10. Apparatus according to claim 5, characterised in that each row is provided with a particular number of suction holes.
11. Apparatus according to claim 5, characterised in that, in relation to the position where the direction-changing drum is applied to the first suction belt conveyor, the rows of suction holes of the first suction belt conveyor are rearwardly offset from those of the second suction belt conveyor by the length of overlap of the workpieces.
12. Apparatus according to claim 5, characterised in that the suction belt conveyors are serrated at both sides of the suction channels on the side facing driving and direction-changing drums of the conveyors.
13. Apparatus according to claim 2, characterised in that an upper belt suction conveyor is provided which receives the separated groups of superposed overlapping workpieces from the second suction belt conveyor and deposits the workpieces on a support in front of an abutment which can be swung away.
14. Apparatus according to claim 13, characterised in that the upper belt suction conveyor is provided with suction holes spaced corresponding to the length of the non-overlapping parts of the workpieces, and that suction channels disposed above the conveyor terminate at a spacing in front of the abutment such that the workpieces are deposited in front of the abutment with their edges straight.
15. Apparatus according to claim 13 or claim 14, characterised in that the support consists of a belt conveyor which can be lowered according to the increasing stack height.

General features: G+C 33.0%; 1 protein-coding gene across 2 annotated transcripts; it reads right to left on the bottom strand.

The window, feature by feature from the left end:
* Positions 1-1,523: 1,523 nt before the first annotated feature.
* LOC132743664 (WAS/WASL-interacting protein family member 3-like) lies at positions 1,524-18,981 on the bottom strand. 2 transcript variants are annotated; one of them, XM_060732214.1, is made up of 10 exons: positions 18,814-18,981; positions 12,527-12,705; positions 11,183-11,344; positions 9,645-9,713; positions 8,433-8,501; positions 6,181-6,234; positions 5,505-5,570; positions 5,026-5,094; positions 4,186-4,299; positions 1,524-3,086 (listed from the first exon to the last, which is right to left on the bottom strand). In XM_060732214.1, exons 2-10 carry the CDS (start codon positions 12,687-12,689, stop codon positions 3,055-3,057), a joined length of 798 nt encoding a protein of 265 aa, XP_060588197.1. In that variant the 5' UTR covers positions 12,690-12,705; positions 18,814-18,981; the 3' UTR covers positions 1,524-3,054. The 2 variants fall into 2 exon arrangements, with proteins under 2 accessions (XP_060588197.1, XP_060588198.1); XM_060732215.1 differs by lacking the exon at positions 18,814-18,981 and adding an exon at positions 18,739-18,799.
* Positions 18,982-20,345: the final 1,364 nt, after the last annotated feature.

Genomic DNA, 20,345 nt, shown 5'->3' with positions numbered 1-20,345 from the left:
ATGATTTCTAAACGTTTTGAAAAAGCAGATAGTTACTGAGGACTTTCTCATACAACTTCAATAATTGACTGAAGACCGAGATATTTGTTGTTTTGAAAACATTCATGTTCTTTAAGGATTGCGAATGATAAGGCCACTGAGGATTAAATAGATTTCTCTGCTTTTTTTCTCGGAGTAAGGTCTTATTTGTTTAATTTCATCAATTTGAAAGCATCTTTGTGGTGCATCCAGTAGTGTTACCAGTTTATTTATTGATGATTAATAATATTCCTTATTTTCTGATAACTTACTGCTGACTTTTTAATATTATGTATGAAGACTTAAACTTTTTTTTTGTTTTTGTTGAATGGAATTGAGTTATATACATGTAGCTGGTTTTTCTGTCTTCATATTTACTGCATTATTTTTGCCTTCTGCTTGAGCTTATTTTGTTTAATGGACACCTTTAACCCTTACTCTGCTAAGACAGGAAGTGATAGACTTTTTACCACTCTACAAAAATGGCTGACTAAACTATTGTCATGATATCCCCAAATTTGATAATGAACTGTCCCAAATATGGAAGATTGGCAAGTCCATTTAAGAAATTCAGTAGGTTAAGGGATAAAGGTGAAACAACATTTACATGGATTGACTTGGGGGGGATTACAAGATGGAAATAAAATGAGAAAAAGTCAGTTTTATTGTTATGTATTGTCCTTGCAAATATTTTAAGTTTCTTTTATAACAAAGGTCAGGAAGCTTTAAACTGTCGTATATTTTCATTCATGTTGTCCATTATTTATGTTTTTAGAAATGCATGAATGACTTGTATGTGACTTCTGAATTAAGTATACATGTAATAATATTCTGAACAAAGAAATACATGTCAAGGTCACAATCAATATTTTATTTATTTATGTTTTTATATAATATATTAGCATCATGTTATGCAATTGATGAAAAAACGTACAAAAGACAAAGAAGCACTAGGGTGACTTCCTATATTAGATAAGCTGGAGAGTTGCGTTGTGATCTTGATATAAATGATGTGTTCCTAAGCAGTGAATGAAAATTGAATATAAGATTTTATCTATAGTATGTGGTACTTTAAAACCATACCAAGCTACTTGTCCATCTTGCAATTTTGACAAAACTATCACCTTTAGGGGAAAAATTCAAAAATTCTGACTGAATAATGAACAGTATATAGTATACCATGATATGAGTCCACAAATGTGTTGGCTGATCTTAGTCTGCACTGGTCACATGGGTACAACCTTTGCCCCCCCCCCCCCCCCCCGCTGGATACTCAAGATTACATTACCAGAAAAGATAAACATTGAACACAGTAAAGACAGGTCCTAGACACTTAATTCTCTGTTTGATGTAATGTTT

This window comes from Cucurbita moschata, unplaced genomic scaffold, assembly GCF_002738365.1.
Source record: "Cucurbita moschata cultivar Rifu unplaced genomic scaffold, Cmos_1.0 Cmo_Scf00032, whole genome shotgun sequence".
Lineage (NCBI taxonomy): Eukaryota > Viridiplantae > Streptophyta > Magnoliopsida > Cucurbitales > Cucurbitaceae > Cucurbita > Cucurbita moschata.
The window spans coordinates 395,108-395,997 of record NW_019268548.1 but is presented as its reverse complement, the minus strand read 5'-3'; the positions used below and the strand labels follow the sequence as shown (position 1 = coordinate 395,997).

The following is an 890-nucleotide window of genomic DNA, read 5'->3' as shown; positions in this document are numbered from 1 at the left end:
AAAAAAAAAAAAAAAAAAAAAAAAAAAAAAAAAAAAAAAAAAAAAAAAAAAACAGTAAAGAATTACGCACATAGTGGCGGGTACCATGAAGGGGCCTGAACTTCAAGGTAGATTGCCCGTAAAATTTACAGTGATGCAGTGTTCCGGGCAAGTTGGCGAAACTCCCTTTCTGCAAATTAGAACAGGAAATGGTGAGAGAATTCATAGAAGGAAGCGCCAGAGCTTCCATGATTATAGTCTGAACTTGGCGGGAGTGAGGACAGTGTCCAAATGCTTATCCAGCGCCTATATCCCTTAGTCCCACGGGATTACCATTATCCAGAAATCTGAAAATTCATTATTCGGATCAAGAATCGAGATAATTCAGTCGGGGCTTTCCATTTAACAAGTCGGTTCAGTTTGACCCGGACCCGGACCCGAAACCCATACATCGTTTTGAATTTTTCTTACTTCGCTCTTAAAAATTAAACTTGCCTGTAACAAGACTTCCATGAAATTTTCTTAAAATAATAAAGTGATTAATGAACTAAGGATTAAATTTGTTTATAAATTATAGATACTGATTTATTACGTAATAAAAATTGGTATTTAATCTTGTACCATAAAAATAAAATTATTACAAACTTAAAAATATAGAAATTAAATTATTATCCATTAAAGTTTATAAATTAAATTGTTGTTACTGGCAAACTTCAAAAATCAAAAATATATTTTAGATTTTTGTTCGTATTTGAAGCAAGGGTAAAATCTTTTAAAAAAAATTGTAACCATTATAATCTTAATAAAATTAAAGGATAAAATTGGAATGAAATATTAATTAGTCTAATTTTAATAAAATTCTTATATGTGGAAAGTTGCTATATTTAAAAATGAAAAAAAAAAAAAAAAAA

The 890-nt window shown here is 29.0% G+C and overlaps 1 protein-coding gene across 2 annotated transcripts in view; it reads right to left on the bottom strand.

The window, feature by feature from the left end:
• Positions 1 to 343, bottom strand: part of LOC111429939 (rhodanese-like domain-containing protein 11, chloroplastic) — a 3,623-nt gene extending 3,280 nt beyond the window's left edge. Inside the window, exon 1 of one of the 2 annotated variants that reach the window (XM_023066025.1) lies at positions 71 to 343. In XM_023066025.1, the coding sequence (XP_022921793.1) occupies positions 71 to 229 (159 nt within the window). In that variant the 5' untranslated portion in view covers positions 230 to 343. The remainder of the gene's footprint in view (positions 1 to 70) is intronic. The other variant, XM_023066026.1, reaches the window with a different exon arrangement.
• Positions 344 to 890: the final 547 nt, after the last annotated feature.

16. Apparatus according to claim 15, characterised in that the support includes a supporting belt that can be pressed against the upper belt suction conveyor and can be driven therewith in the same sense for taking a compressed stack away.
Description

The invention relates to a method of separating groups of workpieces being conveyed in superposed overlapping formation by a first belt conveyor, wherein the first workpieces of the following group are held on the first belt conveyor and the last workpieces of the preceding group are held on a second belt conveyor adjoining the first and are pulled apart by the belt conveyors by at least one length of overlap of the workpieces, and to an apparatus for performing this method.

In a method of this kind suggested by FRG Offenlegungsschrift 28 15 829, the first workpieces of the following group are frictionally held on the first belt conveyor and the last workpieces of the preceding group are frictionally held on the second belt conveyor by means of pressure rollers or pressure belts moved along together therewith, so that the overlapping formation of workpieces is pulled apart by the second belt conveyor which is conveying at a higher speed or by pivoting the second belt conveyor. The method according to the prior patent application is particularly suitable for dividing groups of overlappingly superposed conveyed flat workpieces which are larger and heavier, for example sacks provided with cross-bottoms, which are to be combined in groups to form stacks or supply reels. For the purpose of sub-dividing an overlapping stream of smaller and lighter workpieces, for example flat bags of flimsy or creasable material, the proposed method is too expensive and also fails to take account of the lightweight and more sensitive material of the workpieces that are to be separated into groups.